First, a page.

Mrs. Annie Small, Mrs. Gustava Wilson, Mrs. Rodessa Battle, and Beatrice Lino McMurray – Four women who worked at the Marin shipyards during WWII – were honored at The Rotary Club of Sausalito’s Marinship 75th Anniversary.
About 100 guest attended the Marinship 75th Anniversary took place on Saturday April 8, at the Spinnaker Restaurant in Sausalito.The Rotary Club dedicated their Gala this year to honor the Marinship 75 celebration and the dedicated men and women that contributed to the victories in WWII.
Annie Lee Small, 97, came to Marin City from Shreveport Louisiana to work as a welder, yet disliked the cold and wet climate in Marin City. Despite the social climate, Small’s says she does not remember any racial tensions in the work place.
“Everyone was just going about their business,” she said.
Gustava Hill Wilson,94, came to Marin City from Baton Rouge, Louisiana at the age of 17 when she heard the announcement about work in the shipyards. Wilson then traveled with her friends on the train to California. She said she wanted to see for herself if California streets were really paved with silver and gold.
Wilson worked as a nurse and cook at the Hospital on Mare Island in Vallejo, and took the ferry and bus to work five days a week
Her brother, Isaac Hill and cousin Robert Valentine also workedin the shipyards.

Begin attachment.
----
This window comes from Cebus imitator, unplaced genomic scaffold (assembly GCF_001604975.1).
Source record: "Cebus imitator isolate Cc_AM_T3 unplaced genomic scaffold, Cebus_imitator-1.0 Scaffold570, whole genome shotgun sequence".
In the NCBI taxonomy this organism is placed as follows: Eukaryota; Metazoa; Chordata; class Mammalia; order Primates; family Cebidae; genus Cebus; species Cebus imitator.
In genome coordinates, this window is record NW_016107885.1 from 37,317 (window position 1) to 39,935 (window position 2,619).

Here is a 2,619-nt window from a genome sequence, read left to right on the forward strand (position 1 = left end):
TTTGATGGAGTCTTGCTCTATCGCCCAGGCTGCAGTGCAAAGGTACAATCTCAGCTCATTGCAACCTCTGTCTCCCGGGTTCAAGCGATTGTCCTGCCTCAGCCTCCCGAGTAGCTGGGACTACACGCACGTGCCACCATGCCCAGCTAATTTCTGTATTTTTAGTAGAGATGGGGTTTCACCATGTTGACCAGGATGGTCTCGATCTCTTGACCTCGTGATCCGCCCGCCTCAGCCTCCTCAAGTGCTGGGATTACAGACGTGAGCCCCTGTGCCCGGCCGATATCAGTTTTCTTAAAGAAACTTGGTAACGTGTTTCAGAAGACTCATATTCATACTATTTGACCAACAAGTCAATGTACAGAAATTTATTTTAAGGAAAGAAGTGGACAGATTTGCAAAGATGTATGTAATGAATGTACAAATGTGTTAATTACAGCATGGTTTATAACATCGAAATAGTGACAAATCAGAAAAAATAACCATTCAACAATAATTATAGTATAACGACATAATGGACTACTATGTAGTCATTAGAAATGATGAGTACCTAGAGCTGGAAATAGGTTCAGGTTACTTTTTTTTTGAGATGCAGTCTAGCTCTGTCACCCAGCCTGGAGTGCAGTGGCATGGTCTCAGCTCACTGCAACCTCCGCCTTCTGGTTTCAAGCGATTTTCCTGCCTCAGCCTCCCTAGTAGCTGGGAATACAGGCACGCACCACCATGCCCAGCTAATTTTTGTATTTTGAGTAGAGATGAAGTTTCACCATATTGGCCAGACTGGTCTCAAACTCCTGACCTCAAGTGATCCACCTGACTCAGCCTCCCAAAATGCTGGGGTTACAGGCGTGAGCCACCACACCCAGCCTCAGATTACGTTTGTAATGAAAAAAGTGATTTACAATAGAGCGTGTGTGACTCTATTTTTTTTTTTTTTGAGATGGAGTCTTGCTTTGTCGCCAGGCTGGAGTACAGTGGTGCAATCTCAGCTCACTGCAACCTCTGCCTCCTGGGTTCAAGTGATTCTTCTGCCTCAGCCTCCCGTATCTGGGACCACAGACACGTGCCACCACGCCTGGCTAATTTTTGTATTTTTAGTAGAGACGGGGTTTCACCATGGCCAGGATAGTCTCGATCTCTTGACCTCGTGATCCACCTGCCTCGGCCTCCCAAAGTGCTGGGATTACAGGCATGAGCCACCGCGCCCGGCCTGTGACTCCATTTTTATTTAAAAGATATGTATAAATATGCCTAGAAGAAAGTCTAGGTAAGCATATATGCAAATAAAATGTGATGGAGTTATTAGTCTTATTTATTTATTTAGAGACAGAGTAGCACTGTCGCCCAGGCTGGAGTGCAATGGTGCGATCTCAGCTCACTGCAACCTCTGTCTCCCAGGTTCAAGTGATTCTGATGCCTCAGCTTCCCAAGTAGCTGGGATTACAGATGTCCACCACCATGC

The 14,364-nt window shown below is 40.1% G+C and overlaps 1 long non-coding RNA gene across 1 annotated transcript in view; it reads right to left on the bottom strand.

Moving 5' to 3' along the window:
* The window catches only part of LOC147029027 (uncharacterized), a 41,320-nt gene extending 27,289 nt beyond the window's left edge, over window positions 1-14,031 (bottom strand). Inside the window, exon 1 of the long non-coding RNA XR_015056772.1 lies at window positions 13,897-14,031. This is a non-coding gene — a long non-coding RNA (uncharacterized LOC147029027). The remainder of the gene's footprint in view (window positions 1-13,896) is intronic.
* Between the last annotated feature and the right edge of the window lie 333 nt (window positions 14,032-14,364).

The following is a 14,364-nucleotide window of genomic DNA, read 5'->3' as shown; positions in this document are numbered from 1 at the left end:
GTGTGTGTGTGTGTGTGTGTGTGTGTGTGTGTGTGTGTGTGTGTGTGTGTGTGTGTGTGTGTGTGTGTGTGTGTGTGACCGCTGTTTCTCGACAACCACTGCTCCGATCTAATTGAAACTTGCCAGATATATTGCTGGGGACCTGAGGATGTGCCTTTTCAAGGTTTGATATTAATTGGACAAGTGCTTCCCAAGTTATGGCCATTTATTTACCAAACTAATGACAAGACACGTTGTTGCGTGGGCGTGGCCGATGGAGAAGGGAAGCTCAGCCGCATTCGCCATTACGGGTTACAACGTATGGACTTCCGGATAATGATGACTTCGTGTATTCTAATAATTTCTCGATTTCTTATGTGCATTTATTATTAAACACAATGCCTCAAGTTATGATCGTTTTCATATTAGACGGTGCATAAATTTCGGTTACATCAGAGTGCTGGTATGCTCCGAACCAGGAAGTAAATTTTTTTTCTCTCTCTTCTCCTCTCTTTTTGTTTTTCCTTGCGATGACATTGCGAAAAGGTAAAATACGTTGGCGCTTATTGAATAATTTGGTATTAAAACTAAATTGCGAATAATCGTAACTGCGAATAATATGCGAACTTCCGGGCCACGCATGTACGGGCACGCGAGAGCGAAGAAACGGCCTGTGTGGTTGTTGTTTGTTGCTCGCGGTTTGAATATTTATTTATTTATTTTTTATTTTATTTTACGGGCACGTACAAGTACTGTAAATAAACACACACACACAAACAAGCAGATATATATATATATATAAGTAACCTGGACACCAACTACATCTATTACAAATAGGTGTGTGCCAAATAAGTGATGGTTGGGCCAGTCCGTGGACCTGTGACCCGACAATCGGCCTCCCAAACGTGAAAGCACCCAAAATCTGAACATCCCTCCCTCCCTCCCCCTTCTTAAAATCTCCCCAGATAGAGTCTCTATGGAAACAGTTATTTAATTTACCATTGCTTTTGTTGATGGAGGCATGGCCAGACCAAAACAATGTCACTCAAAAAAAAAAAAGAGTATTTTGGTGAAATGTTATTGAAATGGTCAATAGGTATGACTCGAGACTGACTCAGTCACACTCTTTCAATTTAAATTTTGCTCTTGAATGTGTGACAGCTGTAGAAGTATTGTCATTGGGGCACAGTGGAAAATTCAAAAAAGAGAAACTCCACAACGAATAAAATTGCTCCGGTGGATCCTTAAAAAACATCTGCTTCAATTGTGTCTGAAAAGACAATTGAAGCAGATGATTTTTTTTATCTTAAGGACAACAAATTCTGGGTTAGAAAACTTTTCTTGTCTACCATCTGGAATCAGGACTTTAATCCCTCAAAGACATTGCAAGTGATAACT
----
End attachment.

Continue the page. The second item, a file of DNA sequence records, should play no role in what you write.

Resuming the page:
Mrs. Rodessa Battle, 97, heard the news of employment opportunities at the shipyard, which spread like wildfire to people all over the country. At that time, people would gladly travel 100 miles for a week of work.
She followed her husband, Ledoshia, and his parents to Marin.
“Everybody was thinking about getting the boys back home, and you pretty much had your mind focused on ending the war,” Battle said. “It was kind of like we were all one family working for the same goal. That’s where Marin City got started.”
Beatrice Lino McMurray was born in 1923 on Rough and Ready Island in San Joaquin County. Her family moved to Sausalito when she was two and a half. Lino graduated from Heald’s Business College in 1941 and worked as a secretary for an insurance company. She later worked for a firm procuring war supplies for the U.S. military.
Lino was hired by Marinship in 1942 where she worked as a secretary for the next two years. Her first job was with the Hull Engineering Department located in the former Mold Loft Building. Later she worked in the department overseeing project subcontractors in the Subcontractors Building.
After the war ended Bea held positions with Bethlehem Steel’s office in San Francisco and the Civil Service Commission.